I remember going to Oyette Taylor's, which was the expression I used -and I guess others did too - for going to get my hair cut at Taylor's Barber Shop. When I was a child, my dad would take me there. Oyette would get out the horse booster seat (Is this where "Get off your high horse came from"?), and I would hop up on it.Oyette would ask Dad how I wanted it cut, and Dad would say, "He wants his granddaddy's haircut." My face would get beet red, and I would always say, "No." When Oyette was nearly done, he would spin the chair so that you could get a view in the mirror, and then ask you how you liked it. I never had complaints. Best part came later: When I got off the chair and stood on the floor, he would give me some bubblegum. As I grew older, and as malls in Dothan, AL became my primary place to go for haircuts, I would still pop in from time-to-time and let Oyette work his magic. The Taylor Barber Shop was intriguing, and there were many jokes and tales that bounced off the walls and often went over my head. It was a gathering place for the locals - men only.
In middle school, my cousin Jeff and I were playing basketball outside at his home. In that day, the cool thing for boys to do was carry a small comb in their jeans back pocket. I had a comb, and I'm sure Jeff did, too. One of us had one we bought at the Taylor Barber Shop! There we were, shooting some hoops. And just as one of us hit a big bucket while the other defended, a comb fell out of a pocket and landed smack on the driveway, right at our feet, below the basketball goal. We looked at the comb, then each other, mouths open, eyes wide, surprised expressions on our faces. One of us proclaimed, "Oyette Taylor Maaagg." Maaagg = Magic. We laughed hysterically, and that comb - and certainly the event - entertained us for years. The comb had magical powers!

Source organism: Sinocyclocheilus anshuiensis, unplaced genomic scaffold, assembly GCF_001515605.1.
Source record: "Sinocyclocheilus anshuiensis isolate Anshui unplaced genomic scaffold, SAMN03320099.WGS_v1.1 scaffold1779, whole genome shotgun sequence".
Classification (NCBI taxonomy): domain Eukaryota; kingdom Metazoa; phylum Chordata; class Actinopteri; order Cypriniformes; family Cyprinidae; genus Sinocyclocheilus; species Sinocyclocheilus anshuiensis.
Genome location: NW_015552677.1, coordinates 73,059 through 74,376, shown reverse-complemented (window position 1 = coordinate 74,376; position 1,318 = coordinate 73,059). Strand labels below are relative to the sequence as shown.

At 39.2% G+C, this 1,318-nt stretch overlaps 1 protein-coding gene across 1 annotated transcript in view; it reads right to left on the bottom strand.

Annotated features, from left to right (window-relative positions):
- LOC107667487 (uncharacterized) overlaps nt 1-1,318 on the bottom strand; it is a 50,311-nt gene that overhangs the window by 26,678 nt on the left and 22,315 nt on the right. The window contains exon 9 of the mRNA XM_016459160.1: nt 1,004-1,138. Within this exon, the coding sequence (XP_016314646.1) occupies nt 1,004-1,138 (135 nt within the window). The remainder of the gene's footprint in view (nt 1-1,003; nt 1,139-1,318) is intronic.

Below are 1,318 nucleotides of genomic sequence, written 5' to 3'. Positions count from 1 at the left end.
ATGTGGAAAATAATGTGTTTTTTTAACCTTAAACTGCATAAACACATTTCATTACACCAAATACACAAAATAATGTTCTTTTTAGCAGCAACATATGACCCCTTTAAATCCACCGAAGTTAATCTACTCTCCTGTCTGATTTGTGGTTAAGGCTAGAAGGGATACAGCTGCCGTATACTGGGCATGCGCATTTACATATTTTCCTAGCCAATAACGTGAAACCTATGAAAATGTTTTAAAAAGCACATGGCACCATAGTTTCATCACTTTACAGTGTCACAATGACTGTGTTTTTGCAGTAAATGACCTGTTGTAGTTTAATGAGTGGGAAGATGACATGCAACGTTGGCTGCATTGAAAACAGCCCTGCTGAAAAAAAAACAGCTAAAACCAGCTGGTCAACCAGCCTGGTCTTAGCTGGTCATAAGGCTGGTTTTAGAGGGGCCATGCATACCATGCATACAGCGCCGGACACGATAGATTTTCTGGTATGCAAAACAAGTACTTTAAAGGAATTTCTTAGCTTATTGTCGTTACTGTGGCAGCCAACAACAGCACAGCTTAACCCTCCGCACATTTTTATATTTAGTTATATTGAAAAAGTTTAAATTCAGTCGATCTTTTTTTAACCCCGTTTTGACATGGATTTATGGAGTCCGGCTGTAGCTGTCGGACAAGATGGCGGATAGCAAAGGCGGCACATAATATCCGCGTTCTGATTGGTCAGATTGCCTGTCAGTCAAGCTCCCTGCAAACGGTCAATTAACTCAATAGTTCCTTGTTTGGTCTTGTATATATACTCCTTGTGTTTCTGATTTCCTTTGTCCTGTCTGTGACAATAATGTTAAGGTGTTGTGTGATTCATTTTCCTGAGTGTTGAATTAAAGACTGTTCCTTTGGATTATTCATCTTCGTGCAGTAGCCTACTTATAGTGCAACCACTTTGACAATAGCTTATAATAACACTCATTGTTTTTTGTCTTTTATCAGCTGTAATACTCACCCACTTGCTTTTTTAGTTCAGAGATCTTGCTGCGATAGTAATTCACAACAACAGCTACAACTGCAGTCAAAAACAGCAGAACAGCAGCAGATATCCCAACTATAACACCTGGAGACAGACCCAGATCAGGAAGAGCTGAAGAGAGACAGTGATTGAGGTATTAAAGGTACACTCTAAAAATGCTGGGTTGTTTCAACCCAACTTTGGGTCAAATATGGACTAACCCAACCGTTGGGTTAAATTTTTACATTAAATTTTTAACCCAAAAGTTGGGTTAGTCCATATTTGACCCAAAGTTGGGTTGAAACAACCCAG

Thanks to Craig Dixon for sharing.